Powerful Lessons from 100 Years in Business

It’s a rare feat for any company to sustain itself for over 100 years, and there are a number of lessons we can learn from companies that have the staying power to last generations.

I have had the great fortune of being able to work for my family’s business, Hill Brothers, for the last 20 years, and have been running it for the last 5. Last week we celebrated our 100th anniversary in style!

In this week’s episode of the Flow Over Fear podcast, I wanted to share some of the powerful lessons learned from a five generation, 100 year old business. There are some common themes from businesses that survive this long – businesses like Nintendo, Zildjian, and others.

From their entrepreneurial beginnings to their legacy today, these companies have something powerful to teach us all about navigating change, cultivating relationships, and building a sustainable future. Here are some of the highlights from the episode:

– Patience and adaptability are essential in adding value and achieving success, both for companies and individuals. Balancing focus and adaptation can lead to growth and sustainability, while prioritizing the representation of oneself to the world over self-interest can lead to a more fulfilling life.

– Relationships and community are crucial to success, both at the individual level and at the company level. Legacy companies like Hill Brothers have built lasting relationships with employees and customers that extend beyond the company itself, contributing to their success over time.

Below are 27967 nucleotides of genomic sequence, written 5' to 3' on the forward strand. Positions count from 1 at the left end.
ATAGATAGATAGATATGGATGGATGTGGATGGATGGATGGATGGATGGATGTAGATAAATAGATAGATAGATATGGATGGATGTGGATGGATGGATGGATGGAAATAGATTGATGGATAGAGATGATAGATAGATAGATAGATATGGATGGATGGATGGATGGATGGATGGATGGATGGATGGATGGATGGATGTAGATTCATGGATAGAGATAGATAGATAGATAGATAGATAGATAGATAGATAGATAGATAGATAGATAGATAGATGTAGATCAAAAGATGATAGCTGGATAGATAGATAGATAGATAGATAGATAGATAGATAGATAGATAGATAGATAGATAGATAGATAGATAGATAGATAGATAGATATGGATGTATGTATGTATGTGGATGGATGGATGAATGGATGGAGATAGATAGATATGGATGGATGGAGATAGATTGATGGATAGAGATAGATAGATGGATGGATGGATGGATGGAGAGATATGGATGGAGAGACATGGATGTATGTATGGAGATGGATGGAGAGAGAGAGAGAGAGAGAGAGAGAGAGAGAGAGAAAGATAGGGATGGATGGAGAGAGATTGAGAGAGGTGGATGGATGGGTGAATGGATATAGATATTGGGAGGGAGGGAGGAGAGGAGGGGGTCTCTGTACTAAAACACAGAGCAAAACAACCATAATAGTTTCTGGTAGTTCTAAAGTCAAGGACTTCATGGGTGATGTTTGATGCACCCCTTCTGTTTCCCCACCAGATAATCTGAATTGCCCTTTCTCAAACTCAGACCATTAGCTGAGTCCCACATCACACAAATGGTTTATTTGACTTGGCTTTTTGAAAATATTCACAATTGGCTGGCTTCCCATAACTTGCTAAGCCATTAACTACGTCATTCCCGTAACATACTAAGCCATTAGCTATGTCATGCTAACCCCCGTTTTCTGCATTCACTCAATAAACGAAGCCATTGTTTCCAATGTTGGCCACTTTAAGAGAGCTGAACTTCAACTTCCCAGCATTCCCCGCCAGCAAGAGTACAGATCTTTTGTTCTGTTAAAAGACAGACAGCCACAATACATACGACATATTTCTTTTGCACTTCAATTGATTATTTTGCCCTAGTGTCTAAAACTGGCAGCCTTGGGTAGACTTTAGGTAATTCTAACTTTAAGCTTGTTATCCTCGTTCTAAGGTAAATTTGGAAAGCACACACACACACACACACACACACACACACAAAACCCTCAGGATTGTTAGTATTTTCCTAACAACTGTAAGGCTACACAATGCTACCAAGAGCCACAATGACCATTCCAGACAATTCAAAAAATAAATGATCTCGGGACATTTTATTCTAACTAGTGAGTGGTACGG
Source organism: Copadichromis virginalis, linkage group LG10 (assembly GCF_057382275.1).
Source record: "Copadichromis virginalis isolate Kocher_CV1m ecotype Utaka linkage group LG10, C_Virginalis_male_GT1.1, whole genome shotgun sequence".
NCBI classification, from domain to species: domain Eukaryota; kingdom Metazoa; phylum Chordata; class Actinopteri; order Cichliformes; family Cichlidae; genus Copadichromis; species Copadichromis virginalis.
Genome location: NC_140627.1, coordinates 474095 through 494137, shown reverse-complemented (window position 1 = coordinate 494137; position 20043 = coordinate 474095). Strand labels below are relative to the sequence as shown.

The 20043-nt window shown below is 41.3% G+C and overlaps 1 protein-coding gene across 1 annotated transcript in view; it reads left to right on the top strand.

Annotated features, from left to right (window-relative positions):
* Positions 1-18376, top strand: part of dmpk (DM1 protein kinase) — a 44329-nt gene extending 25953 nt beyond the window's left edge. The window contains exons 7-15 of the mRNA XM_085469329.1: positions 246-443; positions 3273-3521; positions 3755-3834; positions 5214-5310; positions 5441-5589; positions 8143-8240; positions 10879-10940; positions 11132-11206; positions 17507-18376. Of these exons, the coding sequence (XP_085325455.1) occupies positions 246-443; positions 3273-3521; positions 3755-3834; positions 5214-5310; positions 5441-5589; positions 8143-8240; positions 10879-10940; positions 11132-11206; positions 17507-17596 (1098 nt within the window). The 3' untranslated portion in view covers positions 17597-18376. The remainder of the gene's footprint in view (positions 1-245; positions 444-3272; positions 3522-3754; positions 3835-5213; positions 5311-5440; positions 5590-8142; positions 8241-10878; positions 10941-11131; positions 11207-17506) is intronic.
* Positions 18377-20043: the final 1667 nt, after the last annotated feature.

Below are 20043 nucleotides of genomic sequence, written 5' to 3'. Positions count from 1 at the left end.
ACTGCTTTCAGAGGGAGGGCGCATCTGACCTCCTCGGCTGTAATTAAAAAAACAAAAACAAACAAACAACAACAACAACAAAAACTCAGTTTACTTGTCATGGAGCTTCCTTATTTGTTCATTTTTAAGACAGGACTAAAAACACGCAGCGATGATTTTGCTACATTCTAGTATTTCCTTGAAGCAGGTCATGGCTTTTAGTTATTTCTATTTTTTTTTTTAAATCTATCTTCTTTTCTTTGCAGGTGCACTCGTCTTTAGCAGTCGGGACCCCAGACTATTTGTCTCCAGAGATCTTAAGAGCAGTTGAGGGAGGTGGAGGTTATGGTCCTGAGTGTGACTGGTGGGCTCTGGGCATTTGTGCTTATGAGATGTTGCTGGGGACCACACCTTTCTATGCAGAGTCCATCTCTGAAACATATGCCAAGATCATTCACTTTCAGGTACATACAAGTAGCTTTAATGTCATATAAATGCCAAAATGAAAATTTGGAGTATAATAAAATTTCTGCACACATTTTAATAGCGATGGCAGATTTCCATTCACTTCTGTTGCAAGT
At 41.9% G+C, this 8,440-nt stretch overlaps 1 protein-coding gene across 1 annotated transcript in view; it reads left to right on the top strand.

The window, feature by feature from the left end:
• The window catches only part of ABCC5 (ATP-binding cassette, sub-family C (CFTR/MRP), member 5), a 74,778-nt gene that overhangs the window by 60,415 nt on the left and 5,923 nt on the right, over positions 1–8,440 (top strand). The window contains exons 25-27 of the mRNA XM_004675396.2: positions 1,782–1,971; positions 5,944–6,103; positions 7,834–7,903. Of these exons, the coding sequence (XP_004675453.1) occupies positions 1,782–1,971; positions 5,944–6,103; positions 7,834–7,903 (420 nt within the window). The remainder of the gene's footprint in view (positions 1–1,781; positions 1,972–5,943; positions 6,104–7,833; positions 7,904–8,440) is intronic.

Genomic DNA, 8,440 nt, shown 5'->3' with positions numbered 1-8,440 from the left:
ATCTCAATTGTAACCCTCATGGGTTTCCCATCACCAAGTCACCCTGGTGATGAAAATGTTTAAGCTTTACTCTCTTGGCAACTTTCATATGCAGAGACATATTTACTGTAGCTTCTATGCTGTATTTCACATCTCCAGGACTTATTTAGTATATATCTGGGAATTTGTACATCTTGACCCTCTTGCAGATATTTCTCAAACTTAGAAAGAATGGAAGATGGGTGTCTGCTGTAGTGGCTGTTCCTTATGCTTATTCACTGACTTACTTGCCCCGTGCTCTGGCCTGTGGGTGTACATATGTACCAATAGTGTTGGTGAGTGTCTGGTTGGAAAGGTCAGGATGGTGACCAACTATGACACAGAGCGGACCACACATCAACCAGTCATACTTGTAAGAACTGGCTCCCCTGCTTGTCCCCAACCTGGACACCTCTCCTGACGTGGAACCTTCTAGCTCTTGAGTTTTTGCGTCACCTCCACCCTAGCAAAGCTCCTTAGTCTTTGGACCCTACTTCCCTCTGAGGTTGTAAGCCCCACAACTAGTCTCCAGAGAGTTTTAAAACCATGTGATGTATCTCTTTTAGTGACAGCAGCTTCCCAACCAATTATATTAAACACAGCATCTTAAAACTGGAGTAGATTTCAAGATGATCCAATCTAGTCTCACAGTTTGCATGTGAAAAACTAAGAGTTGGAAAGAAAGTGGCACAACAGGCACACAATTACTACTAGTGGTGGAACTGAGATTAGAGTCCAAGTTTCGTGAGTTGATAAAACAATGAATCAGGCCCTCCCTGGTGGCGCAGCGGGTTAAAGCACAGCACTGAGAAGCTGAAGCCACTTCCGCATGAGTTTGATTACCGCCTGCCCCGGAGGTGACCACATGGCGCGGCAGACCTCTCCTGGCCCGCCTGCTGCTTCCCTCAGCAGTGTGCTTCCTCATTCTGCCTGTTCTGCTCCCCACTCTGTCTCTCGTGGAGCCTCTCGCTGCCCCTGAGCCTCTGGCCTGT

– Building a healthy relationship with fear, both personally and within an organization, can help us rise above it and become sustainable. Whether through core values, discipline, or aligning with our purpose, we can learn to dance with fear and continue to grow and live a fulfilling life.

– Profit motive can cause companies to focus on self-interest or identity, but as a company stays in business longer, the meaning and legacy become more important. Legacy businesses that are still privately owned and adhere to their core values are sustainable because they create value that transcends the profit motive.

To summarize, the three lessons I share in this episode are:

  • Mastering the balance of focus and adaptation
  • Meaning and legacy transcend short term interests
  • In the end, it’s all about relationships

We hope you found this episode insightful. Don’t forget to subscribe, like, rate, and review the episode!

Here’s to the next 100!

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